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In the news this month: seasonal changes in the northern dunes of Mars

Polar sand dunes from HiRISE
Polar dunes made of basalt and gypsum grains in the northan polar region of Mars. CREDIT: NASA/JPL/University of Arizona
While the planet Mars is home to the largest volcano in the solar system, and the enormous Mariner Valley which cuts through a huge region of the planet's surface, the crust of the planet is today fairly inactive. Unlike the Earth, where plate tectonics cause the continents to move and ever-so-slowly collide with each other, Mars today has no such large-scale geological activity. But that doesn't mean the surface never changes with time.

Several spacecraft have been imaging the surface of the red planet over many years, some at very high resolution, and the images sent back are showing an amazing amount of surface change on short timescales. In 2010, images released from the High-Resolution Imaging Science Experiment on the Mars Reconnaissance Orbiter showed evidence of avalanches on sand dunes first imaged by Mariner 9 in the 1970s located in the northern polar region. Most older images of the region suggested that it was mostly stable with very little variation over time, but last year's images from the MRO show clear evidence of sediment transport with one image even catching a dust cloud kicked up by an avalanche. Now, a team led by Candice Hansen at the Planetary Science Institute in Arizona in the USA, have analysed the images and determined the cause of the avalanches.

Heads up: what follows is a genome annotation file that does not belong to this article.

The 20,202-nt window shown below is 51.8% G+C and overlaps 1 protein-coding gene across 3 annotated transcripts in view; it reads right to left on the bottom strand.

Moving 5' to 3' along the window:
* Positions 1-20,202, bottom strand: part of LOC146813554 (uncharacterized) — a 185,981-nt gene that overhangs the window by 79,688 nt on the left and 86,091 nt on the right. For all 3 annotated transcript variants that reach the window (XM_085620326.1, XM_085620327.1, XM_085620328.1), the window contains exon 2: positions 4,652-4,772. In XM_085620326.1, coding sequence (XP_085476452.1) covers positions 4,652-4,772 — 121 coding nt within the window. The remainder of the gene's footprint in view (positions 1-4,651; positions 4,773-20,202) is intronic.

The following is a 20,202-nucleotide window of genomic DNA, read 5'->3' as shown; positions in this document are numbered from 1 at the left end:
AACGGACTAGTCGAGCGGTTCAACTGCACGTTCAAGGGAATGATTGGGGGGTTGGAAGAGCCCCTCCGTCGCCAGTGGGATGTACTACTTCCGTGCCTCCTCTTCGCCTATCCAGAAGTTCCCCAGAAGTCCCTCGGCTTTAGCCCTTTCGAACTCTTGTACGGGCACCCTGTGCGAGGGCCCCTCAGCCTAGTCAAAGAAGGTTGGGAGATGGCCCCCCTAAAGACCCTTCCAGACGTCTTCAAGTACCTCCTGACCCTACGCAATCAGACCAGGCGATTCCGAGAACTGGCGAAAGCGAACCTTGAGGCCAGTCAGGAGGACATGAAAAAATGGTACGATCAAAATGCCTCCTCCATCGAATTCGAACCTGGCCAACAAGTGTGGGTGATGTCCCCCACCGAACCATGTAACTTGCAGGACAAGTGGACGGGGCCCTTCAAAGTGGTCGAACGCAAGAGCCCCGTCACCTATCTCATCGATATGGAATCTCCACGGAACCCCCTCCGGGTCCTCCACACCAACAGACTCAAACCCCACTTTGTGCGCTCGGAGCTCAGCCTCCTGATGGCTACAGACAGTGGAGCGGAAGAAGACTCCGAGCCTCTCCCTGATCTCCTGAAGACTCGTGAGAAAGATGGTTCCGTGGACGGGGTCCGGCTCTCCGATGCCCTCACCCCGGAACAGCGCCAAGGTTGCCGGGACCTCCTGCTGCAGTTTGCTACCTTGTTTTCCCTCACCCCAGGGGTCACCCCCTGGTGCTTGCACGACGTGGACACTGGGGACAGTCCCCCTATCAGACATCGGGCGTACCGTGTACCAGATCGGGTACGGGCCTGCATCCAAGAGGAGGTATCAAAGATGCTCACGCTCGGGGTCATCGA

The team found that numerous dunes in the northern polar region showed evidence of morphological changes over the course of a Martian year. Seasonal variations have been seen in images from previous Martian orbiters, but this is the first time they have been seen in such detail that the underlying processes can be studied. Some of the physical processes causing the changes are the same as those seen on sand dunes here on the Earth, but on Mars there is an additional process not found on the Earth.

The Earth's polar caps are made of ice, but the atmosphere of Mars has a very high percentage of carbon dioxide, a gas which freezes in the cold temperatures of the Martian winter and settles on the surface. In the Martian spring, the carbon dioxide ice sublimates, turning back into a gas and returning to the atmosphere. This sublimation process can destabilise the dunes, especially at the top where more sunlight is received and the side of the dune is steepest, causing loosened sand to cascade down the side of the dunes, creating gullies and aprons of material.

Over the area studied, a dune field 6.4- by 19.2-km in size, roughly twenty per cent of the dunes showed measurable changes over one Martian year and another twenty per cent showed slight changes. The widespread nature of these variations and the pristine appearance of the dunes suggests that sand transport on the surface is an active and ongoing process. Similar image comparisons of dunes at lower latitudes further from the polar regions show no changes in dune shape over the same period, adding to the evidence that the observed changes at high latitude require carbon dioxide ice.



This blog post is a news story from the Jodcast, aired in the March 2011 edition.

Hansen CJ, Bourke M, Bridges NT, Byrne S, Colon C, Diniega S, Dundas C, Herkenhoff K, McEwen A, Mellon M, Portyankina G, & Thomas N (2011). Seasonal erosion and restoration of Mars' northern polar dunes. Science (New York, N.Y.), 331 (6017), 575-8 PMID: 21292976

Posted by Megan on Wednesday 02nd Mar 2011 (06:25 UTC) | Add a comment | Permalink

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